2. So, not sure which patent(s) it might be pertinent to but Jason Huggins of Sauce Labs spoke at Jenkins User Conference in October of 2011 siting (without naming the airline) the work my team was doing on massive parallelization of automated, functional testing in our CI systems (I was a contractor in charge of all automated builds at that airline at the time). Video and slides available here: https://www.cloudbees.com/event/topic/extreme-testing-selenium-and-jenkins

  3. Matthew – you have pointed to an application – not a patent. The “patent” has *not* been granted – it was published in 2014. If you read the written description they are obviously treating continuous delivery and integration as known techniques upon which they claim to be innovating. The only thing that matters in a patent is the claims. If they provide broad technical background (as they do) to explain the context of what they believe is their invention it is pointless to cite broad technical prior art against their background to show that their patent is ridiculous. You need to look at the claims. Maybe they are claiming something that was well known or obvious. Maybe not. I think you are freaking out without any basis.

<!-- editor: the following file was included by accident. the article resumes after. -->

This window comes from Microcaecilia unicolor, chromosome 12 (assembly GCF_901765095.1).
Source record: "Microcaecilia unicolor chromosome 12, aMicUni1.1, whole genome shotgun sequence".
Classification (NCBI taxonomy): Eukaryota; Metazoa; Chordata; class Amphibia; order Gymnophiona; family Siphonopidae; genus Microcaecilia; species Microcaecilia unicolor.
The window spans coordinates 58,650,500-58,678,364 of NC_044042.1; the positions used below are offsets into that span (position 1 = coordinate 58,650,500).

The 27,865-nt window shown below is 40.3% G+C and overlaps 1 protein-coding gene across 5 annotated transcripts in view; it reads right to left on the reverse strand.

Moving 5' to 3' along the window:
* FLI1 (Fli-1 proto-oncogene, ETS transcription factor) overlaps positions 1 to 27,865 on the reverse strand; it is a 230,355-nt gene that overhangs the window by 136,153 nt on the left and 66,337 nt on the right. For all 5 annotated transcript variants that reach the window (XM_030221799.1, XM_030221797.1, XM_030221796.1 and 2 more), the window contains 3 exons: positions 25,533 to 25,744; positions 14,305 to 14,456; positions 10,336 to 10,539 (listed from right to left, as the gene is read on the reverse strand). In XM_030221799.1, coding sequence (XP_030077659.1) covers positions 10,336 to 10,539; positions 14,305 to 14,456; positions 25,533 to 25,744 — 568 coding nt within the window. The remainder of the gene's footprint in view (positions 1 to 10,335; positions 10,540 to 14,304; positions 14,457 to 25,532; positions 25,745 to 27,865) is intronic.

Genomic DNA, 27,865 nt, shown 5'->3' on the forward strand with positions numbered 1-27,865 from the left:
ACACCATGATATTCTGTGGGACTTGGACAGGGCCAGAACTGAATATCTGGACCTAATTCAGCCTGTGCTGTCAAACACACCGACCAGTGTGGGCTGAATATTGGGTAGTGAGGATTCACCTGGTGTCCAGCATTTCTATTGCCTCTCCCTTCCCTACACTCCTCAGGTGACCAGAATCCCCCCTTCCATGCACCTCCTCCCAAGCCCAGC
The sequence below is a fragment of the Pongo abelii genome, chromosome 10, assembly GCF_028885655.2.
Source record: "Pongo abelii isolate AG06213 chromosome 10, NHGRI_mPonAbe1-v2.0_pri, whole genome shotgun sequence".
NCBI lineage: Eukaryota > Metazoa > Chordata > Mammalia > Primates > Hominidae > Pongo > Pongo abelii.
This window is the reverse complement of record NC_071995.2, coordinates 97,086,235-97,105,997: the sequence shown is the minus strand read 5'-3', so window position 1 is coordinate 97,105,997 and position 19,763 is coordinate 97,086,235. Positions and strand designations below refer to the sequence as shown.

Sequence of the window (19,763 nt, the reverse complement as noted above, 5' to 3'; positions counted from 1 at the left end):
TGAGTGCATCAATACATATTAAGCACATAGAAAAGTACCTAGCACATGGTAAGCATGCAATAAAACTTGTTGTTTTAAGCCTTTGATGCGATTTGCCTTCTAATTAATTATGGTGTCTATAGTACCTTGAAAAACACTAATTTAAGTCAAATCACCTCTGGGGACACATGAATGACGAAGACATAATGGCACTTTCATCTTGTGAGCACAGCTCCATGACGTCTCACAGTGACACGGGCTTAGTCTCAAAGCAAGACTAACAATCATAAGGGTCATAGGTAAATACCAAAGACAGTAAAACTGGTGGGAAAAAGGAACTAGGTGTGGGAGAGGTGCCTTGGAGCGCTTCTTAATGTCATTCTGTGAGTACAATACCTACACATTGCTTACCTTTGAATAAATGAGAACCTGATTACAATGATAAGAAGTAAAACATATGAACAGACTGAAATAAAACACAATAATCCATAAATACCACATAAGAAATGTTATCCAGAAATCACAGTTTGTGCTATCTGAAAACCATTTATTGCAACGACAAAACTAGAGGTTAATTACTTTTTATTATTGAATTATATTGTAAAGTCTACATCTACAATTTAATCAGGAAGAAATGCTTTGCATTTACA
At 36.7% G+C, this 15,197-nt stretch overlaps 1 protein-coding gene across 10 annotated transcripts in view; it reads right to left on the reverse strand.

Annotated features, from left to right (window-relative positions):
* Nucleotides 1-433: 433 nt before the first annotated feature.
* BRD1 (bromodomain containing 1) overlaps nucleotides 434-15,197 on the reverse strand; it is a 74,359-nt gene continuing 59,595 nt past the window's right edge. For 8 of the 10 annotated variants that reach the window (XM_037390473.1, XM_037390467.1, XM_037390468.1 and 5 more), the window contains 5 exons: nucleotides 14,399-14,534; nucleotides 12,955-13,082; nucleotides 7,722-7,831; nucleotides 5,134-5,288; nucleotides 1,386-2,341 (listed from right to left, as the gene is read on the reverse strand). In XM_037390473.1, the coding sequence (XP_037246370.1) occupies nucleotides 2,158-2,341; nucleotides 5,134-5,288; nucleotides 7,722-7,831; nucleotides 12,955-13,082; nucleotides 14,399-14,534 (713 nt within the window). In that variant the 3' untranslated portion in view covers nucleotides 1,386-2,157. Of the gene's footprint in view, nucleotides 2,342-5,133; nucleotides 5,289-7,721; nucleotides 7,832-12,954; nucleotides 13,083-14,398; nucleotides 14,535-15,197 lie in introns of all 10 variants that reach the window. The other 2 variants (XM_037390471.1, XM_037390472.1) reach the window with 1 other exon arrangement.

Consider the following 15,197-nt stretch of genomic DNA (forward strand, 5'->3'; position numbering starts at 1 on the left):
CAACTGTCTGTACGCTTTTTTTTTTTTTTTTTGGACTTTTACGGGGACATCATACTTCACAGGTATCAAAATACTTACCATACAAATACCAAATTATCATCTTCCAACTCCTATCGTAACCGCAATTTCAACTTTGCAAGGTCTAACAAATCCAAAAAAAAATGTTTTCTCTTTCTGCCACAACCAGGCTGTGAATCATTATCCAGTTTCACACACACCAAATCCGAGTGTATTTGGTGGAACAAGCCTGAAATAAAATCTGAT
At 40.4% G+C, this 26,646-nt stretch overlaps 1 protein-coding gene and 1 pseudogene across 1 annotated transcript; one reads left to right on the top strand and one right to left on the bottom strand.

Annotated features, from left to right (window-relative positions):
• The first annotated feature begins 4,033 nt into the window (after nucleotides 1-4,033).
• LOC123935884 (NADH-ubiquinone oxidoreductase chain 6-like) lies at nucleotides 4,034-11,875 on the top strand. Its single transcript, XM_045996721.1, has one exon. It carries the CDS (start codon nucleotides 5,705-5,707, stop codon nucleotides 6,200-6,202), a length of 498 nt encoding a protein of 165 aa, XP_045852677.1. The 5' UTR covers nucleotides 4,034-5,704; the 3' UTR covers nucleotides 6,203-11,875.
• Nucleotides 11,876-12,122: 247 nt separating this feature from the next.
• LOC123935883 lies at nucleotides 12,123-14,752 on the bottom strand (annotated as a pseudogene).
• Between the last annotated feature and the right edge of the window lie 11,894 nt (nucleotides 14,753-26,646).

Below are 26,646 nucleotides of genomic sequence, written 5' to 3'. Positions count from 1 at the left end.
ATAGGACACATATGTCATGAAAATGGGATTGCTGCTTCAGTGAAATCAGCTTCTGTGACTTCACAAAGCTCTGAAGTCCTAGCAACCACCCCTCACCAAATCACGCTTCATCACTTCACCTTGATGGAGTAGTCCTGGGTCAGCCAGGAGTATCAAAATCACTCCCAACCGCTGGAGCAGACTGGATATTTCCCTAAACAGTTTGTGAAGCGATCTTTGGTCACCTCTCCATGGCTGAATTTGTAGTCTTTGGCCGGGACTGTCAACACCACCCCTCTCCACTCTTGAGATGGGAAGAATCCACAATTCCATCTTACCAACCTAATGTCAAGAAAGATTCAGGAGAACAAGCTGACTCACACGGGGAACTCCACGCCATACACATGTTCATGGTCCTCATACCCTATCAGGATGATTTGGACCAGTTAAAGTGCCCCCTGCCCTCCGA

1. @bill, thanks for the comment. I have corrected ‘granted’ to ‘published’, although I still think that the alarm is justified. Have you read the actual claims for WO2014027990A1? If you are familiar with performance testing in CI/CD deployment pipelines, I think you’ll agree that the claims cover standard, existing practices.